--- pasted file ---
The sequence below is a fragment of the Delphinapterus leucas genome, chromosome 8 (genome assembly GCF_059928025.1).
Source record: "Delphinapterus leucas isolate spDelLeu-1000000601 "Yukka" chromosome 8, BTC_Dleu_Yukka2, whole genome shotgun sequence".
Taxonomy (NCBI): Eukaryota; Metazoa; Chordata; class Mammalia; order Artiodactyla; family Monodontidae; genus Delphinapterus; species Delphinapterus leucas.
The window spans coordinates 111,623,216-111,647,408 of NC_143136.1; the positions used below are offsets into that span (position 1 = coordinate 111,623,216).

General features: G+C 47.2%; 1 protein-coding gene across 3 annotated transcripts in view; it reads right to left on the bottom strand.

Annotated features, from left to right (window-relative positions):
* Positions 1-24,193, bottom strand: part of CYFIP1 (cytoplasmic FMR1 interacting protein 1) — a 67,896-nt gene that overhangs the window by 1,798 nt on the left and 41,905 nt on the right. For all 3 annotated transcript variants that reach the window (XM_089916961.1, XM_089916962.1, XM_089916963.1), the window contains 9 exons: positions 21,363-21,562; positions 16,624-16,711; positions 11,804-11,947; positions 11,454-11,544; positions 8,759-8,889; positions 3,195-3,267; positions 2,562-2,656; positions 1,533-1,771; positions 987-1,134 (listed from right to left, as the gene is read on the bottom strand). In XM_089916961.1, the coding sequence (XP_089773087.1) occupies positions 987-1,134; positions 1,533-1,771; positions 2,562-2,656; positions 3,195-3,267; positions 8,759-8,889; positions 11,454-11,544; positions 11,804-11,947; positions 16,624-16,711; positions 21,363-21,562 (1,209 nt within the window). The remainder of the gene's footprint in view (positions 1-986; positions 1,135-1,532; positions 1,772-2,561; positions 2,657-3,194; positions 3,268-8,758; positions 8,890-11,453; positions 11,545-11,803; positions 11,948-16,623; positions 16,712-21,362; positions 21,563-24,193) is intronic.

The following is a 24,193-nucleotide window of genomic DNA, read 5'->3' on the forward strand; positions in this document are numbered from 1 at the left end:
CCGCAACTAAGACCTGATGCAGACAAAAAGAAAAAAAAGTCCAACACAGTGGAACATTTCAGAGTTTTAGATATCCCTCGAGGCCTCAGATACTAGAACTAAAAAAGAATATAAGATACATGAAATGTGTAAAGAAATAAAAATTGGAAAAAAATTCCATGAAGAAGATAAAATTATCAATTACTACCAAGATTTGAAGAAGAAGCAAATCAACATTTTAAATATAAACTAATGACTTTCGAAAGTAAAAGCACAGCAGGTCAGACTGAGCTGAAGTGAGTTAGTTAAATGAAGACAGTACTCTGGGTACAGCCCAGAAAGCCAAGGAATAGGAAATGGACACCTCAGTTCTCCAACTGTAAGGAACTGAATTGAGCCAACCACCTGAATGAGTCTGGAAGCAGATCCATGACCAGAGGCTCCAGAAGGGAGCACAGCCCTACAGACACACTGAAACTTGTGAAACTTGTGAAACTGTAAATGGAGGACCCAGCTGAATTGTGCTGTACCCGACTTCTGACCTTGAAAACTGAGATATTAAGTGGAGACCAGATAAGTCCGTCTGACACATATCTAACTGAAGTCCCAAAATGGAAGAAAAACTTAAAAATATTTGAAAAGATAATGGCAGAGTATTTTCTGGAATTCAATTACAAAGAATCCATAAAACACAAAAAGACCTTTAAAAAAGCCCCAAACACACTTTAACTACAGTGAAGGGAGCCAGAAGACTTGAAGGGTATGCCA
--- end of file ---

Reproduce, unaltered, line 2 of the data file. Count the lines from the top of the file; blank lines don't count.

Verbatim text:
Source record: "Delphinapterus leucas isolate spDelLeu-1000000601 "Yukka" chromosome 8, BTC_Dleu_Yukka2, whole genome shotgun sequence".